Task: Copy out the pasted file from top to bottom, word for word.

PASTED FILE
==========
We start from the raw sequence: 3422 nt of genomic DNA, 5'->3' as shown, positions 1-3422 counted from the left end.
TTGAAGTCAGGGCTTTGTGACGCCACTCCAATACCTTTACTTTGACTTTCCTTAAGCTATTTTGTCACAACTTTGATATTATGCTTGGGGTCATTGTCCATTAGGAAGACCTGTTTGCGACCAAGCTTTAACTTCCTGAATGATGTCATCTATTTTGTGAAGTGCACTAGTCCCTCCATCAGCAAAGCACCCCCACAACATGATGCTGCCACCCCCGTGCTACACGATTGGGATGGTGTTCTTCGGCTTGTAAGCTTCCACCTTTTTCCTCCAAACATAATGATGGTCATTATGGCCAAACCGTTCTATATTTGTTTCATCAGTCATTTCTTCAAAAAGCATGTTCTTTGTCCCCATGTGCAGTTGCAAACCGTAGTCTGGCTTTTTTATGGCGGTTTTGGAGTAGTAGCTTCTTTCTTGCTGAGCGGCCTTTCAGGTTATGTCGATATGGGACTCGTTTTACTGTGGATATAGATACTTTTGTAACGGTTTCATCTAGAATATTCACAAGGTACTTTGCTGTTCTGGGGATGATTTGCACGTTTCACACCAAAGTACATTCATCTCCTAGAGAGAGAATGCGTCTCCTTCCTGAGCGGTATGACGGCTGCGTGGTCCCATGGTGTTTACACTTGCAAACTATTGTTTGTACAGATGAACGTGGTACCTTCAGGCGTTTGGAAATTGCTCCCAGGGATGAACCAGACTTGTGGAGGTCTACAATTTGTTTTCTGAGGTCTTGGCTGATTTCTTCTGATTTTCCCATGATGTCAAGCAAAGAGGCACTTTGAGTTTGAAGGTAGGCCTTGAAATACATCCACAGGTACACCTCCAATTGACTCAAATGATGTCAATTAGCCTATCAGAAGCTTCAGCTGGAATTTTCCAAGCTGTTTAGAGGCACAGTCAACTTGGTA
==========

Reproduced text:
We start from the raw sequence: 3422 nt of genomic DNA, 5'->3' as shown, positions 1-3422 counted from the left end.
TTGAAGTCAGGGCTTTGTGACGCCACTCCAATACCTTTACTTTGACTTTCCTTAAGCTATTTTGTCACAACTTTGATATTATGCTTGGGGTCATTGTCCATTAGGAAGACCTGTTTGCGACCAAGCTTTAACTTCCTGAATGATGTCATCTATTTTGTGAAGTGCACTAGTCCCTCCATCAGCAAAGCACCCCCACAACATGATGCTGCCACCCCCGTGCTACACGATTGGGATGGTGTTCTTCGGCTTGTAAGCTTCCACCTTTTTCCTCCAAACATAATGATGGTCATTATGGCCAAACCGTTCTATATTTGTTTCATCAGTCATTTCTTCAAAAAGCATGTTCTTTGTCCCCATGTGCAGTTGCAAACCGTAGTCTGGCTTTTTTATGGCGGTTTTGGAGTAGTAGCTTCTTTCTTGCTGAGCGGCCTTTCAGGTTATGTCGATATGGGACTCGTTTTACTGTGGATATAGATACTTTTGTAACGGTTTCATCTAGAATATTCACAAGGTACTTTGCTGTTCTGGGGATGATTTGCACGTTTCACACCAAAGTACATTCATCTCCTAGAGAGAGAATGCGTCTCCTTCCTGAGCGGTATGACGGCTGCGTGGTCCCATGGTGTTTACACTTGCAAACTATTGTTTGTACAGATGAACGTGGTACCTTCAGGCGTTTGGAAATTGCTCCCAGGGATGAACCAGACTTGTGGAGGTCTACAATTTGTTTTCTGAGGTCTTGGCTGATTTCTTCTGATTTTCCCATGATGTCAAGCAAAGAGGCACTTTGAGTTTGAAGGTAGGCCTTGAAATACATCCACAGGTACACCTCCAATTGACTCAAATGATGTCAATTAGCCTATCAGAAGCTTCAGCTGGAATTTTCCAAGCTGTTTAGAGGCACAGTCAACTTGGTA